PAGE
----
James 5:7 - "Be patient therefore, brethren, unto the coming of the Lord. Behold, the husbandman waiteth for the precious fruit of the earth, and hath long patience for it, until he receive the early and latter rain."
What does godly patience look like?
In Puritan Thomas Manton’s work “A Practical Commentary, or an Exposition with Notes, on the Epistle of James”, he examines this closer in looking at the beginning of the above verse.
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From Thomas Manton:
Verse 7. — Be patient, therefore, brethren, unto the coming of the Lord: behold, the husbandman waiteth for the precious fruit of the earth, and hath long patience for it, until he receive the early and the latter rain.
He now diverts from the rich oppressors, unto the poor faithful brethren that were oppressed. By the illative particle “therefore” we may see the former paragraph was for their sakes. The rich men shall be punished for their wickedness and oppression ; therefore, be you patient.
Be patient, therefore, brethren, [Greek word]. The word is put for long-suffering, and so usually translated, which is a further degree of patience; for patience is a sense of afflictions without murmuring, and of injuries without revenge. Now, long-suffering is patience extended, and lengthened out to that which our apostle calls its perfect work. Observe:
Obs. It is the duty of the children of God to be patient under their sufferings, though they be long and sharp. It is easier in a calm and sedate condition to discourse of patience, than to exercise it in time of trial. Philosophers have discoursed of it, and commended it ; but Christians themselves have staggered, when they have been exercised with a sharp sense of evils.
When God gives up his people to the lust [generally, any corrupt desire of the heart] of adversaries, then it is sad, and we are apt to murmur; and yet the apostle says, we should suffer with a long patience. I shall spare motives, and a little show you what Christian patience is.
It differs from security and stoical insensibleness [just ignoring it, burying the emotions, etc.]; there can be no patience where there is no sense of evil [of our own sin, temptations to sin under difficulties, etc.]. Christianity does not abrogate affections, but regulate them. Carnal men put off [for later] that which they cannot put away, and are not patient but stupid [like being in a stupor] and careless. There are other remedies in Christianity than quenching our sorrows in the wine [literal and metaphorical] of pleasures.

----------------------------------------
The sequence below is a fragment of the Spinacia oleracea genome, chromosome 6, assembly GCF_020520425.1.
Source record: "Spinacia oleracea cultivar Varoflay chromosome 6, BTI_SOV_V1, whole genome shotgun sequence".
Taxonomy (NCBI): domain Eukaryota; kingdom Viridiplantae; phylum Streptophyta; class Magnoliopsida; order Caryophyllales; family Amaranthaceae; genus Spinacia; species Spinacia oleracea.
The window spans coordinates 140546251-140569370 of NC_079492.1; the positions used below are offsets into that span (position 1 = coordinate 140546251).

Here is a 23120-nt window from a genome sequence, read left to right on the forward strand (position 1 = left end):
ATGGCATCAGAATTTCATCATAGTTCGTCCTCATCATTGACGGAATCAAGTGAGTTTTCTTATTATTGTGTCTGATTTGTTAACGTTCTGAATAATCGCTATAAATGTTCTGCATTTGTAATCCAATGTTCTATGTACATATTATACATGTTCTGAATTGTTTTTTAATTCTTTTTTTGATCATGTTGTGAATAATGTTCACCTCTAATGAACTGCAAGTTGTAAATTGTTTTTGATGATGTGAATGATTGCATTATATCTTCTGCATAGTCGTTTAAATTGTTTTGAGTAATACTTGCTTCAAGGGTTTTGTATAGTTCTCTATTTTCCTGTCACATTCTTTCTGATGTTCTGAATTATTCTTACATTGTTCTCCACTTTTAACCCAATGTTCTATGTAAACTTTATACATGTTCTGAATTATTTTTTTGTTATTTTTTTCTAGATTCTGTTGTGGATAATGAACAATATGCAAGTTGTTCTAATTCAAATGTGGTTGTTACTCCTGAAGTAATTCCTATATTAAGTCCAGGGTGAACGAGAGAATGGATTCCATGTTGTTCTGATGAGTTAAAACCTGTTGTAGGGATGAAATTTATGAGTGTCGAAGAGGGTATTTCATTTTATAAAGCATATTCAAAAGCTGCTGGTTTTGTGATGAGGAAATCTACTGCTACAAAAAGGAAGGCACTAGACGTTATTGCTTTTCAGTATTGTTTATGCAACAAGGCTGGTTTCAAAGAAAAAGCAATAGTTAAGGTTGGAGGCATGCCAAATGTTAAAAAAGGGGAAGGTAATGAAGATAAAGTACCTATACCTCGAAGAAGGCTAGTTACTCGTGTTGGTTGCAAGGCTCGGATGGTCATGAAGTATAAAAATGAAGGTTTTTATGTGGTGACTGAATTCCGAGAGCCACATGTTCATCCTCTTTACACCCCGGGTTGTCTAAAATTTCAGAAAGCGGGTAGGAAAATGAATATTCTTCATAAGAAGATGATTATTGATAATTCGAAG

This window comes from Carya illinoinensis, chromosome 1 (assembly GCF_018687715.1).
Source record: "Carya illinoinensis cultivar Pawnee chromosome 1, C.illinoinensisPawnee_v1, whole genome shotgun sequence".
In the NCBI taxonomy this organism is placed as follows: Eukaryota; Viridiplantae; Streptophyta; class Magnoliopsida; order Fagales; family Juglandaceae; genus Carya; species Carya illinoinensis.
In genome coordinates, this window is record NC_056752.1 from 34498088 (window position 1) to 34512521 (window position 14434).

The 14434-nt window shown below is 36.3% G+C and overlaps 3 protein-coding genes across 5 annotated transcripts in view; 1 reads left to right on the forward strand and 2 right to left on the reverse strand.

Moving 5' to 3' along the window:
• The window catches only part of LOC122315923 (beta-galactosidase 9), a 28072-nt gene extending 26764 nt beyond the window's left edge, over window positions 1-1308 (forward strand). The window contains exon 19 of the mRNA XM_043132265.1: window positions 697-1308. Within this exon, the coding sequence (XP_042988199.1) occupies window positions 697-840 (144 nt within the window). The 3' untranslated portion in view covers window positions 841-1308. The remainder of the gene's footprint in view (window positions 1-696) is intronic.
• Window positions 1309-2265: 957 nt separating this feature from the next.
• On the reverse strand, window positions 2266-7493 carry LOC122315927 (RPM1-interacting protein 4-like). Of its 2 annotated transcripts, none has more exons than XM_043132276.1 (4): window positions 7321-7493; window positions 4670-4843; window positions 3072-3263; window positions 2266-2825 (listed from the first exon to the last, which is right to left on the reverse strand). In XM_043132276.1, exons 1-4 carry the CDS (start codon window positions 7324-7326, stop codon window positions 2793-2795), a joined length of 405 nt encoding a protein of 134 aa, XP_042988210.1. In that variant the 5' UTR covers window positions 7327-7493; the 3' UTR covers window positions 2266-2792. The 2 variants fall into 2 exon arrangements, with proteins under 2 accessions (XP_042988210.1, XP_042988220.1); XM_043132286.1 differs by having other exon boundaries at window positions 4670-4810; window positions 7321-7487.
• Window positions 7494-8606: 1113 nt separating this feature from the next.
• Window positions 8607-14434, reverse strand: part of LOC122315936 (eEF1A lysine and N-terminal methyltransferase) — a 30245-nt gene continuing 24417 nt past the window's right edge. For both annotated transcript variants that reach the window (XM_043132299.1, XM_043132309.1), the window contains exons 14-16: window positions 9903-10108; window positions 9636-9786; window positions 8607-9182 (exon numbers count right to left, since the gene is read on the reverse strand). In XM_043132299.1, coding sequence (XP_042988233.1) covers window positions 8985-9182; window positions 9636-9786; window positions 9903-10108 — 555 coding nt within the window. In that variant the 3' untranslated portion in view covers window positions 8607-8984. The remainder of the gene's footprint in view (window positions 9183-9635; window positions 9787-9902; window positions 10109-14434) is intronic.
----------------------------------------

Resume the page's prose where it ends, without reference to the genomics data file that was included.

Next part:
Again, it differs from moral patience, which is nothing but a yielding to necessity [they go with it because they cannot do anything about it], and is usually accompanied with vain [useless] thoughts (Jer. iv. 14), and carnal workings of spirit. When God lays on crosses, men please themselves with suppositions of worldly profit, and how their present condition may conduce to secular advancement; as when God takes away wife or children, men do not think of submission to the hand of God, but the capacity of augmenting their worldly estate, &c.
In short. Christian patience supposes a sense of evil, and then in the formality of it, it is a submission of the whole soul to the will of God. Wherein observe,
(1.) The nature; it is a submission of the whole soul. The judgment subscribes, “Good is the word of the Lord,” &c. (Isa. xxxix. 9.) Though it were to him a terrible word, yet the submission of a sanctified judgment can call it good. Then the will accepts, “If they shall accept the punishment” (Lev. xxvi. 4) ; that is, take it kindly from God that it is no worse. Then the affections are restrained, and anger and sorrow brought under the commands of the word. Then the tongue is bridled, lest discontent plash [splash] over; Aaron held his peace, (Lev. x. 3).
(2.) Consider the grounds and proper considerations upon which all this is carried on. Usually there is such a progress as this in the spiritual discourse:
(1st.) The soul sees God in it : “I was dumb, and opened not my mouth, because thou didst it” (Psa. xxxix. 9).
(2nd.) It sees God acting with sovereignty : “None can say unto him; What dost thou?” (Job. ix. 12.) And elsewhere, “He giveth no account of his matters.”
(3rd.) Lest this should make the heart storm [with fury], it sees sovereignty modified and mitigated in the dispensation of it with several attributes:
- With justice:
(Deut. xxvii. 26), When every curse was pronounced, they were to say Amen that if it come to pass ; Amen is but a righteous dispensation.
- With mercy:
“Thou hast punished us less than we deserved” (Esra. ix. 13). They were afflicted, they might have been destroyed; they were in Babylon, they might have been in hell.
- With faithfulness:
They look upon afflictions as federal dispensations, as appendages of the covenant of grace; “It is good for me that I have been afflicted, that I might keep thy statutes” (Psa. cxix. 71). When they are threshed, it is but to lose their stalks and husks ; God’s faithfulness would not suffer [allow] them to want [want] such a sweet help.
- With wisdom:
God is a God of judgment (Isa, xxx. 18) ; it is meant in his dispensations. Let God alone, he is too just to do us wrong, and too kind and wise to do us harm.
May God grant us a desire for this patience, may we seek Him daily for it, and may He graciously grant us it so we can live properly as unto Him!